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Mobile broadband key to unlocking Egyptian growth - GSMA

By , IT in government editor
Egypt , 03 Oct 2014

Mobile broadband key to unlocking Egyptian growth - GSMA

Future economic growth for Egypt lies in increasing the country’s mobile broadband usage rates, says a GSMA report.

The North African nation, which has a population of more than 80 million, is Africa's third biggest economy with a gross domestic product (GDP) of $272 billion, according to the World Bank.

However, the global mobile phone industry body, the GSMA, has indicated that by taking action to increase mobile broadband, Egypt could unlock an additional $43 billion in GDP.

In addition, mobile broadband growth could help create an additional 1.2 million jobs across the economy by 2030, according to the GSMA.

The GSMA report titled "The Economic and Social Impact of Mobile Broadband in Egypt" says that the country can grow its mobile broadband penetration through long-term, pro-investment policies and a stable regulatory environment.

As the population becomes increasingly connected, the government would ordinarily expect to be able to see substantial benefits in economic growth, and social and cultural terms.

However, these benefits may not be realised unless government acts to enable the mobile broadband industry, reads the report.

Tom Phillips, chief regulatory officer of the GSMA said, “With the shift from traditional voice and SMS to mobile broadband, Egypt’s mobile operators are becoming increasingly constrained by limited domestic fibre optic network capacity. Equally, high speed international connections are essential if Egypt is to compete effectively at a global level.”

“These constraints, combined with a lack of radio spectrum to support the latest mobile broadband technology, are stifling economic growth. Policies that encourage investment in mobile broadband and enable additional spectrum to be allocated for mobile services are critical to transforming Egypt’s economic future,” Phillips added.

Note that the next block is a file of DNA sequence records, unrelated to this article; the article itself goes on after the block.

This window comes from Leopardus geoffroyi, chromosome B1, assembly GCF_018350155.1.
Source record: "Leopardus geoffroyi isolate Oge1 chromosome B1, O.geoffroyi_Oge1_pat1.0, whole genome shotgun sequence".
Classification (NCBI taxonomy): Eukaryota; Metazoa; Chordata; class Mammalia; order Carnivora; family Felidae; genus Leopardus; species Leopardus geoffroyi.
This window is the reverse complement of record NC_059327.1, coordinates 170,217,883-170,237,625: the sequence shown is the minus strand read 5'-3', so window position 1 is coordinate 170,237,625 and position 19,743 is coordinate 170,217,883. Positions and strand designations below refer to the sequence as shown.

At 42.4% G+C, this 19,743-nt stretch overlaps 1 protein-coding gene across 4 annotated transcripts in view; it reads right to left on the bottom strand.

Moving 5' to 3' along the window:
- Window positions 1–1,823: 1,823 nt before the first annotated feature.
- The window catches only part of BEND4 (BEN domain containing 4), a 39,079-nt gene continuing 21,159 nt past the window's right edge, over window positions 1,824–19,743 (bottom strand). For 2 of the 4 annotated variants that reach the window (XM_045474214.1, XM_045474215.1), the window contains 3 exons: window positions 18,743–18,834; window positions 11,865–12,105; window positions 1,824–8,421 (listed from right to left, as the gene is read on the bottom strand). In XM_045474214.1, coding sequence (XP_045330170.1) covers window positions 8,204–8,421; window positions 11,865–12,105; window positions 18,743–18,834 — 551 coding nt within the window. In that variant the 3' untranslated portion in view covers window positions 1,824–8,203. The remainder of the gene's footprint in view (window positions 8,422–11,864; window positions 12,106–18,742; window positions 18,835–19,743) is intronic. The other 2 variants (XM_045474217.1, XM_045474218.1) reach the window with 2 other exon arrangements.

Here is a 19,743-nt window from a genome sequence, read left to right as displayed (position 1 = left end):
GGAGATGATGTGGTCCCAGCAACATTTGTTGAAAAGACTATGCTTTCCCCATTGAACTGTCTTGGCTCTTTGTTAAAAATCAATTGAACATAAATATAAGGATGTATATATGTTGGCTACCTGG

In the report, it was further noted that although the Egyptian telecoms industry has seen rapid growth over the past ten years, the country has one of the world’s lowest levels of spectrum assigned to mobile.

As of June 2014, Egypt had approximately 100 million mobile connections and 24 million mobile broadband connections, according to GSMA Intelligence.

And according to researchers BuddeComm, Egypt has the largest fixed-line market in Africa. However, the strongest growth can be found in mobile broadband services, say researchers.

In the meantime Egypt’s government has invited the mobile industry to convene a joint task force to address the current constraints and assess the demand and supply requirements to fast-track mobile broadband roll-out.

“Following successful discussions, it is now time for the government and industry to take concrete steps to foster innovation and growth through mobile,” said minister of communications and information technology of Egypt, H.E. Eng. Atef Helmy.

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